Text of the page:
The photograph is visually similar to Maud’s image; the scientists (wearing white lab coats in place of suits) are depicted studiously gazing into microscopes, with lab tools arrayed around them. The careful composition of the photograph—which draws attention to the clinical white lab coats of the scientists by arranging them on the diagonal—directs viewers to imagine these medical professionals as symbols of Britain’s biomedical power, much like the illustration of Boyce and Sherrington. London is visually represented as the heart of research in the British Empire, its authority as the imperial capital bolstered by its techno-scientific prowess and specialist expertise. Indeed, the caption also tells us that the new building is “devoted to other medical research and to the teaching of the medical practitioners of the future,” painting a picture of generations of white Western scientists maintaining the strength of the Empire through the vehicle of public health. In 1938, the British Empire was still at its height and tropical medicine was burgeoning as a discipline; this kind of photograph (which was produced for general interest magazines like Tatler and Illustrated London News) would have operated as a subtle form of imperial propaganda, advertising Britain’s advances in tropical medicine to the general public. The reproduction of recognisable visual tropes like the lab coat, microscope, and studious scientist constitutes a visual rhetoric of public health that instructs viewers to imagine Britain as a dynamic biomedical power.
Where in the previous images the production of colonial medicine is visualized as centered in London and limited to white populations in terms of access, a lithograph poster made by John Nunney in 1945 widens the focus to Fiji, where it is suggested that colonized communities are in the process of gaining access to tropical medicine expertise. Entitled “Learning to be Doctors in Fiji,” the poster was produced for distribution in schools by the Central Office of Information for the Colonial Office (COI). It pictures a white doctor teaching a group of Pacific Islander medical students in a classroom. The caption indicates they are “in the Medical School at Suvam, capital of the colony of Fiji,” learning from a British doctor to “raise the standard of health among their peoples.” The poster makes explicit what remains latent in the previous images: the racialization of who is and who isn’t allowed to claim authority over and disseminate medical knowledge. Nunney’s image depicts a clear racial hierarchy in which the white doctor is the central authority in the room, didactically imparting medical knowledge to the younger medical students of color. The sense of cultural difference is reinforced by the tonal contrast between the somber color palette of the interior, plastered with anatomy posters, and the vibrant colors of the tropical scene outside the window. The poster implies that the serious world of medical knowledge and learning lies with the doctor inside, who will ensure that the exotic, “uncivilised” world of Fiji beyond the window is brought under the control of Britain through the supposedly benevolent paternalism of healthcare.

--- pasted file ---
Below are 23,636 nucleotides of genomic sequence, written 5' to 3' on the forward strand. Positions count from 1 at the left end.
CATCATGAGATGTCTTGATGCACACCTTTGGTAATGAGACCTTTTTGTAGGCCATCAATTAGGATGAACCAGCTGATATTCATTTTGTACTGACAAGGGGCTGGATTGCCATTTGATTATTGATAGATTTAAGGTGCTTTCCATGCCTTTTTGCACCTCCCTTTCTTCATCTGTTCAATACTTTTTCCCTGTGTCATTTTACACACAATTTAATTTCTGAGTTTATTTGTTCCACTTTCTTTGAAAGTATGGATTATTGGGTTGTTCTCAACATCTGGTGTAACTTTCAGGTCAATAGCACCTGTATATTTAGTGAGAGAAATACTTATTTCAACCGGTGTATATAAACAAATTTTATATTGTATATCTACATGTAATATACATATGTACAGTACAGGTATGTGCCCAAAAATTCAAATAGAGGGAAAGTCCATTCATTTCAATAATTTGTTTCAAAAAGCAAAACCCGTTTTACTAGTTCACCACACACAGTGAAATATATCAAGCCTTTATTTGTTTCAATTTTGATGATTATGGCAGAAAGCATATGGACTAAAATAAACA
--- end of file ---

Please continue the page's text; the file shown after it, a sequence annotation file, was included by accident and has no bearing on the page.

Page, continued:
Yet the figures at the periphery of the poster offer another vantage point which complicates the jingoistic colonial messaging of the image. On the far right of the illustration, a young student turns away from the doctor, holding up a test-tube. He and a figure on the left side of the image—who is pictured watching him—are the only students who aren’t engaged with the white doctor’s demonstration. A reading of the poster against its colonial bias offers an alternative vision of Fiji’s future, in which the young student with the test-tube becomes the embodiment of medical authority, repurposing medical knowledge shared by colonisers to undermine the need for British medical pedagogy and the presence of British researchers. We can view the figure of the young student—or future medical researcher—as a symbol of the reality of medical knowledge sharing, in which research about tropical diseases was produced in local conditions by colonised populations, as much as it was by British scientists in the imperial capital. An alternative reading of this image helps us see how medical research fed into a global network of knowledge exchange that was transnational and reciprocal.
The circulation of the poster through schools suggests the extent to which the COI intended to medicalize Britain’s national identity in the post-war period. 1945 heralded the slow decline and collapse of the British Empire, forcing Britain to seek other expressions of global power in place of its previous imperial strength. As these three images show, tropical medicine became a useful vehicle through which Britain could justify its colonial project, naturalizing colonial discourses of race that placed white British men in positions of authority and power over non-white populations. Yet if we look a little closer, these imaginaries of Britain as a world-leading biomedical power are predicated on colonial fictions about knowledge exchange. By applying a critical gaze when viewing these visual artefacts, it is possible to resist the colonial frames of vision they uphold.
1 Roberta Bivins, “Coming ‘Home’ to (post)Colonial Medicine: Treating Tropical Bodies in Post-War Britain.” Social History of Medicine 26, no. 1 (2013): 1–20.
2 “The Treatment of Tropical Diseases.” The Graphic, June 17, 1899.
3 “The Treatment of Tropical Diseases.” The Graphic, June 17, 1899.